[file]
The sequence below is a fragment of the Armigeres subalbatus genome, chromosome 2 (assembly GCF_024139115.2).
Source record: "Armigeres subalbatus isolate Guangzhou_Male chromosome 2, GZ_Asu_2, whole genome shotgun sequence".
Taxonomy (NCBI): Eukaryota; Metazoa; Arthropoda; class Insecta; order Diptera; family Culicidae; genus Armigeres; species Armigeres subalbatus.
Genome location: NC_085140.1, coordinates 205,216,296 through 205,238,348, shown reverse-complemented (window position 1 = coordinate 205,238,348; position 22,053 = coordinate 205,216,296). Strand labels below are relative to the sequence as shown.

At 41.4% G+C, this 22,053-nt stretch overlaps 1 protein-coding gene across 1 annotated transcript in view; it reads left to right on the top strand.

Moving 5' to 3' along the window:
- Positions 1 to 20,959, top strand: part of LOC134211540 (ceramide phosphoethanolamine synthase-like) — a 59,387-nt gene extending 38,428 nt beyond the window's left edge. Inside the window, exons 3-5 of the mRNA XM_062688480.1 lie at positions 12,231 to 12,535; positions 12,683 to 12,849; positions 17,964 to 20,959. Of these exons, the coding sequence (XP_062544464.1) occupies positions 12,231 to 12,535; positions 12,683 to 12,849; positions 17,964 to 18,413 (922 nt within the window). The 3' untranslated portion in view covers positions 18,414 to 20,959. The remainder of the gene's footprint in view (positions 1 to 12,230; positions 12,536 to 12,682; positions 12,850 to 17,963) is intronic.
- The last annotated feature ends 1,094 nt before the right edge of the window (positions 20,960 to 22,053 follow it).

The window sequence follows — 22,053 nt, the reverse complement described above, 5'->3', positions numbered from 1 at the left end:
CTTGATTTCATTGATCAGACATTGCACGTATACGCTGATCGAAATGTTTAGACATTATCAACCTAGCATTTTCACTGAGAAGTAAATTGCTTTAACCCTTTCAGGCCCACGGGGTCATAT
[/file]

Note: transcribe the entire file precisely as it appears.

The sequence below is a fragment of the Armigeres subalbatus genome, chromosome 2 (assembly GCF_024139115.2).
Source record: "Armigeres subalbatus isolate Guangzhou_Male chromosome 2, GZ_Asu_2, whole genome shotgun sequence".
Taxonomy (NCBI): Eukaryota; Metazoa; Arthropoda; class Insecta; order Diptera; family Culicidae; genus Armigeres; species Armigeres subalbatus.
Genome location: NC_085140.1, coordinates 205,216,296 through 205,238,348, shown reverse-complemented (window position 1 = coordinate 205,238,348; position 22,053 = coordinate 205,216,296). Strand labels below are relative to the sequence as shown.

At 41.4% G+C, this 22,053-nt stretch overlaps 1 protein-coding gene across 1 annotated transcript in view; it reads left to right on the top strand.

Moving 5' to 3' along the window:
- Positions 1 to 20,959, top strand: part of LOC134211540 (ceramide phosphoethanolamine synthase-like) — a 59,387-nt gene extending 38,428 nt beyond the window's left edge. Inside the window, exons 3-5 of the mRNA XM_062688480.1 lie at positions 12,231 to 12,535; positions 12,683 to 12,849; positions 17,964 to 20,959. Of these exons, the coding sequence (XP_062544464.1) occupies positions 12,231 to 12,535; positions 12,683 to 12,849; positions 17,964 to 18,413 (922 nt within the window). The 3' untranslated portion in view covers positions 18,414 to 20,959. The remainder of the gene's footprint in view (positions 1 to 12,230; positions 12,536 to 12,682; positions 12,850 to 17,963) is intronic.
- The last annotated feature ends 1,094 nt before the right edge of the window (positions 20,960 to 22,053 follow it).

The window sequence follows — 22,053 nt, the reverse complement described above, 5'->3', positions numbered from 1 at the left end:
CTTGATTTCATTGATCAGACATTGCACGTATACGCTGATCGAAATGTTTAGACATTATCAACCTAGCATTTTCACTGAGAAGTAAATTGCTTTAACCCTTTCAGGCCCACGGGGTCATAT